Fine-art Giclée print on Italian cold-press watercolor paper
20 x 20 Inches
Limited Edition of 50
Signed & numbered
Printed with ♥ by Paragon Press
Please allow 6-8 weeks for delivery
Photograph by Alex de Vries-Magnifico
"Ursus Maritimus" highlights the polar bears (Ursus maritimus), the world's largest land predator and poster child of global climate change. Polar bears spend most of their lives on sea ice and are hence marine mammals. The ongoing loss of sea ice due to the changing global climate threatens their habitat. For this reason, polar bears are classified as vulnerable on the IUCN Red List of Threatened Species.
"The saddest thing about climate change is the suffering it is causing in the animal world. The plight of the polar bear is particularly heartbreaking to me because the bears evoke such sentiment. Their majestic countenance combined with a fuzzy, adorable appeal makes my heart melt. I chose the title of this piece, Ursus maritimus, because the bear’s Latin name is more evocative of the actual niche of this majestic creature. What makes this bear really special is that it swims and hunts in the ocean. My print depicts a troubling time for Ursus maritimus; human activities are encroaching upon the pristine Arctic wilderness, and global warming is shrinking the sea ice that the bear needs to survive. I portray the bear as being innocent and also powerless over the situation that is unfolding."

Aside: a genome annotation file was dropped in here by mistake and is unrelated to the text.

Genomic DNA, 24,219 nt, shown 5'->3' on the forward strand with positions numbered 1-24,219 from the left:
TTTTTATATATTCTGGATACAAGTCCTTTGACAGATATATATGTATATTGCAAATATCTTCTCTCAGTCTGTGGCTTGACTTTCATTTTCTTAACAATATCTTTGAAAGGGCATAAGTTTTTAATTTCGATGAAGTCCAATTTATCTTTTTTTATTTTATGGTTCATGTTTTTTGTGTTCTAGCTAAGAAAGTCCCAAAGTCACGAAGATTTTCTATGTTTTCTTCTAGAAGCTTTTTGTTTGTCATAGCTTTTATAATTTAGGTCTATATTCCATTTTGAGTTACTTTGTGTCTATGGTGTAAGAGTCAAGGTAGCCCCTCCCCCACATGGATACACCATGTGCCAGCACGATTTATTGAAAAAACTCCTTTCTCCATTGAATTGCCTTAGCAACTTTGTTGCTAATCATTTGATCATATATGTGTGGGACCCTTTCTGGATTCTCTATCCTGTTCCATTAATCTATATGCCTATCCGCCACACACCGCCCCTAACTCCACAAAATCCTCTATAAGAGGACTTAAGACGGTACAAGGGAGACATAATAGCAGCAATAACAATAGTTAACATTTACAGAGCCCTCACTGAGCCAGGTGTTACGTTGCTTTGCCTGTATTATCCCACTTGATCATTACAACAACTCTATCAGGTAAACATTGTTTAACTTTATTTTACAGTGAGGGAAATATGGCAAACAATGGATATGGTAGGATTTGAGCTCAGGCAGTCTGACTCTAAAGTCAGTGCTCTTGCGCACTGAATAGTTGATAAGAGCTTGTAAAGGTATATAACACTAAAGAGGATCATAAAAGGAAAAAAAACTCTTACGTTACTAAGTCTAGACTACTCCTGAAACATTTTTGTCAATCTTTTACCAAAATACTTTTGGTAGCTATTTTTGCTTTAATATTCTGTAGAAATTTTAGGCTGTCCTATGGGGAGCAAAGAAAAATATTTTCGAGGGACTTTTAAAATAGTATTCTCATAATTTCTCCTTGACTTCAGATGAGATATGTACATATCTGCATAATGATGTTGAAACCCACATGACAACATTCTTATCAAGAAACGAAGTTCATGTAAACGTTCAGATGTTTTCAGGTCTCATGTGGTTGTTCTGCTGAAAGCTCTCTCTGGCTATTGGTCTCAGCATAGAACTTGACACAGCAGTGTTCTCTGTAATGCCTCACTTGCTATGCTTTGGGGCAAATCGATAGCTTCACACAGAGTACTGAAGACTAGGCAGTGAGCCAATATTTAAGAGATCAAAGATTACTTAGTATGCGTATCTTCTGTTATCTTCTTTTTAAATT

- Mary Iverson -
Mary Iverson is a painter and a public artist. Her paintings explore the balance between the natural world and industrial activities, inspiring conversations about the causes and consequences of climate change. In 2015, her work was featured in Foreign Policy Magazine, Huffington Post, and The Boston Review. In August, she was the cover artist for Juxtapoz Magazine. Her work is represented by galleries in Los Angeles, San Francisco, Seattle, and Germany. Her most recent mural was part of the Shop Small Mural Program sponsored by American Express and curated by Juxtapoz Magazine. Mary teaches visual art at Skagit Valley College in Mount Vernon, Washington, where she is a tenured faculty member.